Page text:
# Fatou's lemma

In mathematics, **Fatou's lemma** establishes an inequality relating the integral (in the sense of Lebesgue) of the limit inferior of a sequence of functions to the limit inferior of integrals of these functions. The lemma is named after Pierre Fatou.

Fatou's lemma can be used to prove the Fatou–Lebesgue theorem and Lebesgue's dominated convergence theorem.

## Standard statement of Fatou's lemma

Let *f*_{1}, *f*_{2}, *f*_{3}, . . . be a sequence of non-negative measurable functions on a measure space (*S*,*Σ*,*μ*). Define the function *f* : *S* → [0, ∞] by

Then *f * is measurable and

**Note:** The functions are allowed to attain the value +∞ and the integrals may also be infinite.

### Proof

Fatou's lemma may be proved directly as in the first proof presented below, which is an elaboration on the one that can be found in Royden (see the references). The second proof is shorter but uses the monotone convergence theorem – which is usually proved using Fatou's lemma and thus could create a circular argument.

## Examples for strict inequality

Equip the space with the Borel σ-algebra and the Lebesgue measure.

- Example for a probability space: Let denote the unit interval. For every natural number define

- Example with uniform convergence: Let denote the set of all real numbers. Define

These sequences converge on pointwise (respectively uniformly) to the zero function (with zero integral), but every has integral one.

## The role of non-negativity

A suitable assumption concerning the negative parts of the sequence *f*_{1}, *f*_{2}, . . . of functions is necessary for Fatou's lemma, as the following example shows. Let *S* denote the half line [0,∞) with the Borel σ-algebra and the Lebesgue measure. For every natural number *n* define

This sequence converges uniformly on *S* to the zero function (with zero integral) and for every *x* ≥ 0 we even have *f _{n}*(

*x*) = 0 for all

*n*>

*x*(so for every point

*x*the limit 0 is reached in a finite number of steps). However, every function

*f*has integral −1, hence the inequality in Fatou's lemma fails.

_{n}## Reverse Fatou lemma

Let *f*_{1}, *f*_{2}, . . . be a sequence of extended real-valued measurable functions defined on a measure space (*S*,*Σ*,*μ*). If there exists a non-negative integrable function *g* on *S* such that *f*_{n} ≤ *g* for all *n*, then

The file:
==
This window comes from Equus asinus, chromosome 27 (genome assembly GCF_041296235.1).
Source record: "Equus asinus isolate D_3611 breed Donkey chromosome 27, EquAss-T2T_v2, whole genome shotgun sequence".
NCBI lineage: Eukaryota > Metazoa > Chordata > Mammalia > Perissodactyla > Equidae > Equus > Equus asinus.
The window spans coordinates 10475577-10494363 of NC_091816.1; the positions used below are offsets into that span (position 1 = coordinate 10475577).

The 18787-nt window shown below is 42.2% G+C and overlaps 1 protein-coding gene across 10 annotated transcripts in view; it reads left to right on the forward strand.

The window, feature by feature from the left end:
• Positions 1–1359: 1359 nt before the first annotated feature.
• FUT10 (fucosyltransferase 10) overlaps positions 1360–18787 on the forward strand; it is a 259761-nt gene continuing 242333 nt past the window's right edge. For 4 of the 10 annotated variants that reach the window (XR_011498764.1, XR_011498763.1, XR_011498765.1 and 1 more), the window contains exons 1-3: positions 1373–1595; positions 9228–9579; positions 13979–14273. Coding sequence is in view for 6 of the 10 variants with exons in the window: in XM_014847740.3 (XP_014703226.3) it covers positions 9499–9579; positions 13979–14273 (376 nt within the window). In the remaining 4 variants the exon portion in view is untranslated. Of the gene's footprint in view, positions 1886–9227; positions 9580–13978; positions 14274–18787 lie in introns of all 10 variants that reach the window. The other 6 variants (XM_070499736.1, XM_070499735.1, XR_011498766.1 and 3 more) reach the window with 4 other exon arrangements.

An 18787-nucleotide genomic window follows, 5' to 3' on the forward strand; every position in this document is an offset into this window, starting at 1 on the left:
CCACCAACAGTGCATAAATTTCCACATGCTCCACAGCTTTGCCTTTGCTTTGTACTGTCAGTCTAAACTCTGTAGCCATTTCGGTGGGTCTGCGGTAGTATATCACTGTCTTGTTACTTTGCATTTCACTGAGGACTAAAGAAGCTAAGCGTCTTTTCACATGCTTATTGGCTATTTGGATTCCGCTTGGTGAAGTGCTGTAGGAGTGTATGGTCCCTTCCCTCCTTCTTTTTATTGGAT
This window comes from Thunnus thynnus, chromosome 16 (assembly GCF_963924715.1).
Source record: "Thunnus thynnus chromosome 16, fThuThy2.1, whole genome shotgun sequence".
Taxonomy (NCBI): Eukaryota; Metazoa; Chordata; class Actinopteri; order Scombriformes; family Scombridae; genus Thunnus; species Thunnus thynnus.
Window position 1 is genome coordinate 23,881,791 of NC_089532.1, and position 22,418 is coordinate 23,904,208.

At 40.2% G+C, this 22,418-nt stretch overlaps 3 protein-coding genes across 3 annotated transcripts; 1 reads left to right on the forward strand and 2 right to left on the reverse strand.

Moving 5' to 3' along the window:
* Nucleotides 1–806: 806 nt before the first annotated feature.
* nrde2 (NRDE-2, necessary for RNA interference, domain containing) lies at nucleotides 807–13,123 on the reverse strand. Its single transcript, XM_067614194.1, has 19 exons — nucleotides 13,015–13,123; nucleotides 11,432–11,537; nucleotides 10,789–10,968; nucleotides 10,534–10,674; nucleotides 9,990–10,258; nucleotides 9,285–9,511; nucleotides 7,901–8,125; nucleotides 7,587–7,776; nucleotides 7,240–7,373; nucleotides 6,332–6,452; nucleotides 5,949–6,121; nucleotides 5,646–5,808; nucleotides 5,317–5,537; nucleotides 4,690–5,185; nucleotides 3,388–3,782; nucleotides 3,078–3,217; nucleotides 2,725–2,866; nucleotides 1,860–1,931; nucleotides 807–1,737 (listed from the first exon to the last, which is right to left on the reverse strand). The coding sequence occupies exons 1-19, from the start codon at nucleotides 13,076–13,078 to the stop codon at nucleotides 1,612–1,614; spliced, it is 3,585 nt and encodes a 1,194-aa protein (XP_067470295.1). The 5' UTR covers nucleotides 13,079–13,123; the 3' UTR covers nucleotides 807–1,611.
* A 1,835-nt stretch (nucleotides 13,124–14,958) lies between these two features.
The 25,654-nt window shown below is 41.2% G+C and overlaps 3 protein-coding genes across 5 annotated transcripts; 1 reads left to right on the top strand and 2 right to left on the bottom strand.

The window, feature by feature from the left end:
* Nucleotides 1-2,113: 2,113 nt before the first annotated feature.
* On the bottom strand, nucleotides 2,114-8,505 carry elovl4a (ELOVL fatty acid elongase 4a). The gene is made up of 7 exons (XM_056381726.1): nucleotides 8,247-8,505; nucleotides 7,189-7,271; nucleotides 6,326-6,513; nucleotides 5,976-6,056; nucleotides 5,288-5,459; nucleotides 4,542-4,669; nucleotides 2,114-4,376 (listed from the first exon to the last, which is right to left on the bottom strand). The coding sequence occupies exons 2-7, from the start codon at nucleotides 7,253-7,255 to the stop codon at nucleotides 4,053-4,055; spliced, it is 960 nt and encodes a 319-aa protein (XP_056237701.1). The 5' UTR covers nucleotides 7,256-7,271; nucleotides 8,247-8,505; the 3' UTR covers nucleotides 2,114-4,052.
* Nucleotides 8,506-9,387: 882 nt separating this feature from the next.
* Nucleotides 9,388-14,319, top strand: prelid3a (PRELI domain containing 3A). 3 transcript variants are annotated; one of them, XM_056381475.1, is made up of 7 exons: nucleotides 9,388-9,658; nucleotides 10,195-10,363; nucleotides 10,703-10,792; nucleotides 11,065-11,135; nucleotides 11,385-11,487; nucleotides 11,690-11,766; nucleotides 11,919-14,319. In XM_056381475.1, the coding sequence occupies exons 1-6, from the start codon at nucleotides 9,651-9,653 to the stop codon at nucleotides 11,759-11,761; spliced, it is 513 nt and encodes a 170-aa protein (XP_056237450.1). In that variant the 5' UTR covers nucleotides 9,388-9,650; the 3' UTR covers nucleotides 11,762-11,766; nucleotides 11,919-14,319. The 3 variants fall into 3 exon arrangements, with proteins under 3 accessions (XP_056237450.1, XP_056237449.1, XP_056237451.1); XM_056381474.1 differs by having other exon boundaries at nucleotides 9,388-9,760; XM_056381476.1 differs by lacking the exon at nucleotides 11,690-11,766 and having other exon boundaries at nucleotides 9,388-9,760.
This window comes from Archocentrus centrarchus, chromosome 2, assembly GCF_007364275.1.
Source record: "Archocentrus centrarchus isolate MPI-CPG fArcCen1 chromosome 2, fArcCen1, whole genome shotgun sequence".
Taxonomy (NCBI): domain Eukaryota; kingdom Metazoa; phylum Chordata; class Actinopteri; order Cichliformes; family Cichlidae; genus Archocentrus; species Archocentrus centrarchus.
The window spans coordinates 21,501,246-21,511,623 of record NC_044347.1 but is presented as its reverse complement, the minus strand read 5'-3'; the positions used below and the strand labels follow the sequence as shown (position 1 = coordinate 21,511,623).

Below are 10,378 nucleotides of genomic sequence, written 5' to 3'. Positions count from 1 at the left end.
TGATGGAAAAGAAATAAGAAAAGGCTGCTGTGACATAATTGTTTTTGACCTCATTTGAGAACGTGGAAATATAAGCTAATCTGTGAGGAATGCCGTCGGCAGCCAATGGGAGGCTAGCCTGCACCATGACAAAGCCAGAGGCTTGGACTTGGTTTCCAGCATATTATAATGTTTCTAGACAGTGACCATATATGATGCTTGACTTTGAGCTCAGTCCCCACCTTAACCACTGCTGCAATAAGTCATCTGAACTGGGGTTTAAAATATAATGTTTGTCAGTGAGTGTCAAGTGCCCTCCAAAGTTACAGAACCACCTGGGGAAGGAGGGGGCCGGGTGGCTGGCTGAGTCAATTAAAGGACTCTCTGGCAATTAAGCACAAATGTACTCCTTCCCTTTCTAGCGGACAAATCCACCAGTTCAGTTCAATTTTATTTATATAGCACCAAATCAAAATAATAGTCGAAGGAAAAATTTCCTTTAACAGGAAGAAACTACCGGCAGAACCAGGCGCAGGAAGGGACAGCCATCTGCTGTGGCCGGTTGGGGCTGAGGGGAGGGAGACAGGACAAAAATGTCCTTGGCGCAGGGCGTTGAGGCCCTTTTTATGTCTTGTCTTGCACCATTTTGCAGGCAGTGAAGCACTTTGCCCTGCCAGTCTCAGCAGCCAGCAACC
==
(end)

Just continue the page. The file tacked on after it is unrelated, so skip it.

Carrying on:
**Note:** Here *g integrable* means that *g* is measurable and that .

### Proof

Apply Fatou's lemma to the non-negative sequence given by *g* – *f*_{n}.

## Extensions and variations of Fatou's lemma

### Integrable lower bound

Let *f*_{1}, *f*_{2}, . . . be a sequence of extended real-valued measurable functions defined on a measure space (*S*,*Σ*,*μ*). If there exists a non-negative integrable function *g* on *S* such that *f*_{n} ≥ −*g* for all *n*, then

#### Proof

Apply Fatou's lemma to the non-negative sequence given by *f*_{n} + *g*.

### Pointwise convergence

If in the previous setting the sequence *f*_{1}, *f*_{2}, . . . converges pointwise to a function *f* *μ*-almost everywhere on *S*, then

#### Proof

Note that *f* has to agree with the limit inferior of the functions *f*_{n} almost everywhere, and that the values of the integrand on a set of measure zero have no influence on the value of the integral.

### Convergence in measure

The last assertion also holds, if the sequence *f*_{1}, *f*_{2}, . . . converges in measure to a function *f*.

#### Proof

There exists a subsequence such that

Since this subsequence also converges in measure to *f*, there exists a further subsequence, which converges pointwise to *f* almost everywhere, hence the previous variation of Fatou's lemma is applicable to this subsubsequence.

### Fatou's Lemma with Varying Measures

In all of the above statements of Fatou's Lemma, the integration was carried out with respect to a single fixed measure μ. Suppose that μ_{n} is a sequence of measures on the measurable space (*S*,*Σ*) such that (see Convergence of measures)

Then, with *f _{n}* non-negative integrable functions and

*f*being their pointwise limit inferior, we have